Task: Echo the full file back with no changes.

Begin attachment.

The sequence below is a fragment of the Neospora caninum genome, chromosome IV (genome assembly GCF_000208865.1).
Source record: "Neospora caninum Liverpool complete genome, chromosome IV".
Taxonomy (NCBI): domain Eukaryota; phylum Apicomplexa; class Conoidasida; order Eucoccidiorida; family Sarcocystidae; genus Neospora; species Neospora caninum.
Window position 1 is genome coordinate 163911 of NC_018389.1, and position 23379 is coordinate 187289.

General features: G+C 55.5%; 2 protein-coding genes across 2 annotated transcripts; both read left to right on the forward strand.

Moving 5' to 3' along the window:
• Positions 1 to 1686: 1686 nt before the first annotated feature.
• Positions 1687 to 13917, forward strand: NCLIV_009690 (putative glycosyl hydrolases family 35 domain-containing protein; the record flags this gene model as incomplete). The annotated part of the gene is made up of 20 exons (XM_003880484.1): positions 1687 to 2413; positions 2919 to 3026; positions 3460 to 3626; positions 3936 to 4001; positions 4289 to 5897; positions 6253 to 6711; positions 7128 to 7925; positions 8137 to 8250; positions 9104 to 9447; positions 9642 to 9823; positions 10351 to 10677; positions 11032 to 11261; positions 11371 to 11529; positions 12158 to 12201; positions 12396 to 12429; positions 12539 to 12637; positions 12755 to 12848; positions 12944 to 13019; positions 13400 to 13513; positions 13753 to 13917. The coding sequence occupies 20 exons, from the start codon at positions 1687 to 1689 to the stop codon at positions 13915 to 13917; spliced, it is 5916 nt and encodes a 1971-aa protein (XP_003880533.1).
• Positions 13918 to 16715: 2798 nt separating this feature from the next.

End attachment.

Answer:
The sequence below is a fragment of the Neospora caninum genome, chromosome IV (genome assembly GCF_000208865.1).
Source record: "Neospora caninum Liverpool complete genome, chromosome IV".
Taxonomy (NCBI): domain Eukaryota; phylum Apicomplexa; class Conoidasida; order Eucoccidiorida; family Sarcocystidae; genus Neospora; species Neospora caninum.
Window position 1 is genome coordinate 163911 of NC_018389.1, and position 23379 is coordinate 187289.

General features: G+C 55.5%; 2 protein-coding genes across 2 annotated transcripts; both read left to right on the forward strand.

Moving 5' to 3' along the window:
• Positions 1 to 1686: 1686 nt before the first annotated feature.
• Positions 1687 to 13917, forward strand: NCLIV_009690 (putative glycosyl hydrolases family 35 domain-containing protein; the record flags this gene model as incomplete). The annotated part of the gene is made up of 20 exons (XM_003880484.1): positions 1687 to 2413; positions 2919 to 3026; positions 3460 to 3626; positions 3936 to 4001; positions 4289 to 5897; positions 6253 to 6711; positions 7128 to 7925; positions 8137 to 8250; positions 9104 to 9447; positions 9642 to 9823; positions 10351 to 10677; positions 11032 to 11261; positions 11371 to 11529; positions 12158 to 12201; positions 12396 to 12429; positions 12539 to 12637; positions 12755 to 12848; positions 12944 to 13019; positions 13400 to 13513; positions 13753 to 13917. The coding sequence occupies 20 exons, from the start codon at positions 1687 to 1689 to the stop codon at positions 13915 to 13917; spliced, it is 5916 nt and encodes a 1971-aa protein (XP_003880533.1).
• Positions 13918 to 16715: 2798 nt separating this feature from the next.